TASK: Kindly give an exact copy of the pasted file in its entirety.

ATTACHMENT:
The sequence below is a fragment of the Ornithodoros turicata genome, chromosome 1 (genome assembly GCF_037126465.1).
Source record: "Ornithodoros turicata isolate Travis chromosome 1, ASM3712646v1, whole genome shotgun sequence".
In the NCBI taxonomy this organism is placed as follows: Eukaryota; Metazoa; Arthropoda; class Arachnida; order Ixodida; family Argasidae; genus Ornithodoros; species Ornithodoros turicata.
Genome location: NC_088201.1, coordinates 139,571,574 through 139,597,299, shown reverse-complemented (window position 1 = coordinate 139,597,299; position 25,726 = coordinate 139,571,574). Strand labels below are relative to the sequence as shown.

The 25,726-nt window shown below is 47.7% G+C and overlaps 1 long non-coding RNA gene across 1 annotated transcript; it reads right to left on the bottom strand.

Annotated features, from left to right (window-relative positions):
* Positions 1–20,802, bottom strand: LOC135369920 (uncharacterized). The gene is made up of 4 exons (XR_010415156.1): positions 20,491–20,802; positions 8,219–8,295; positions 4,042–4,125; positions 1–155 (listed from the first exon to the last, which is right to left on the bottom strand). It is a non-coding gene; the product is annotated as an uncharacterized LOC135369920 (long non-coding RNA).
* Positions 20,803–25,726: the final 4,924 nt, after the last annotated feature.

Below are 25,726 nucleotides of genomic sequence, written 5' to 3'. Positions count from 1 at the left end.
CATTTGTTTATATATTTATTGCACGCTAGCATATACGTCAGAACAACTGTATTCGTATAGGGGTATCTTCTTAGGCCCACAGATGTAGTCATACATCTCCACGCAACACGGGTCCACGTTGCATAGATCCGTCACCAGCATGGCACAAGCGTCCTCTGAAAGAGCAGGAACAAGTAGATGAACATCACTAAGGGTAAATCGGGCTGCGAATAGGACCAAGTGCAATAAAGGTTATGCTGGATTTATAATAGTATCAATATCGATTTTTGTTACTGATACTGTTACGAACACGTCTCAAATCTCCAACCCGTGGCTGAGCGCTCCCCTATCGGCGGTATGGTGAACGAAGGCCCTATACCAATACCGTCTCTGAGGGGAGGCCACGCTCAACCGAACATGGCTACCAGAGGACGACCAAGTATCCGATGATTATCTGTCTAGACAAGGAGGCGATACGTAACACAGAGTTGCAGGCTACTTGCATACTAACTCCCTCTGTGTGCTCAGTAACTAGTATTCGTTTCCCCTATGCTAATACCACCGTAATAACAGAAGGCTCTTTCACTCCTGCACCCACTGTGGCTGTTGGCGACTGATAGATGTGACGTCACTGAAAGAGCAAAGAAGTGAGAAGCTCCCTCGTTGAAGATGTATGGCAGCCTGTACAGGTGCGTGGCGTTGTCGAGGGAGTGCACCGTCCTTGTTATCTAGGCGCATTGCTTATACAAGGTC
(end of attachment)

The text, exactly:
The sequence below is a fragment of the Ornithodoros turicata genome, chromosome 1 (genome assembly GCF_037126465.1).
Source record: "Ornithodoros turicata isolate Travis chromosome 1, ASM3712646v1, whole genome shotgun sequence".
In the NCBI taxonomy this organism is placed as follows: Eukaryota; Metazoa; Arthropoda; class Arachnida; order Ixodida; family Argasidae; genus Ornithodoros; species Ornithodoros turicata.
Genome location: NC_088201.1, coordinates 139,571,574 through 139,597,299, shown reverse-complemented (window position 1 = coordinate 139,597,299; position 25,726 = coordinate 139,571,574). Strand labels below are relative to the sequence as shown.

The 25,726-nt window shown below is 47.7% G+C and overlaps 1 long non-coding RNA gene across 1 annotated transcript; it reads right to left on the bottom strand.

Annotated features, from left to right (window-relative positions):
* Positions 1–20,802, bottom strand: LOC135369920 (uncharacterized). The gene is made up of 4 exons (XR_010415156.1): positions 20,491–20,802; positions 8,219–8,295; positions 4,042–4,125; positions 1–155 (listed from the first exon to the last, which is right to left on the bottom strand). It is a non-coding gene; the product is annotated as an uncharacterized LOC135369920 (long non-coding RNA).
* Positions 20,803–25,726: the final 4,924 nt, after the last annotated feature.

Below are 25,726 nucleotides of genomic sequence, written 5' to 3'. Positions count from 1 at the left end.
CATTTGTTTATATATTTATTGCACGCTAGCATATACGTCAGAACAACTGTATTCGTATAGGGGTATCTTCTTAGGCCCACAGATGTAGTCATACATCTCCACGCAACACGGGTCCACGTTGCATAGATCCGTCACCAGCATGGCACAAGCGTCCTCTGAAAGAGCAGGAACAAGTAGATGAACATCACTAAGGGTAAATCGGGCTGCGAATAGGACCAAGTGCAATAAAGGTTATGCTGGATTTATAATAGTATCAATATCGATTTTTGTTACTGATACTGTTACGAACACGTCTCAAATCTCCAACCCGTGGCTGAGCGCTCCCCTATCGGCGGTATGGTGAACGAAGGCCCTATACCAATACCGTCTCTGAGGGGAGGCCACGCTCAACCGAACATGGCTACCAGAGGACGACCAAGTATCCGATGATTATCTGTCTAGACAAGGAGGCGATACGTAACACAGAGTTGCAGGCTACTTGCATACTAACTCCCTCTGTGTGCTCAGTAACTAGTATTCGTTTCCCCTATGCTAATACCACCGTAATAACAGAAGGCTCTTTCACTCCTGCACCCACTGTGGCTGTTGGCGACTGATAGATGTGACGTCACTGAAAGAGCAAAGAAGTGAGAAGCTCCCTCGTTGAAGATGTATGGCAGCCTGTACAGGTGCGTGGCGTTGTCGAGGGAGTGCACCGTCCTTGTTATCTAGGCGCATTGCTTATACAAGGTC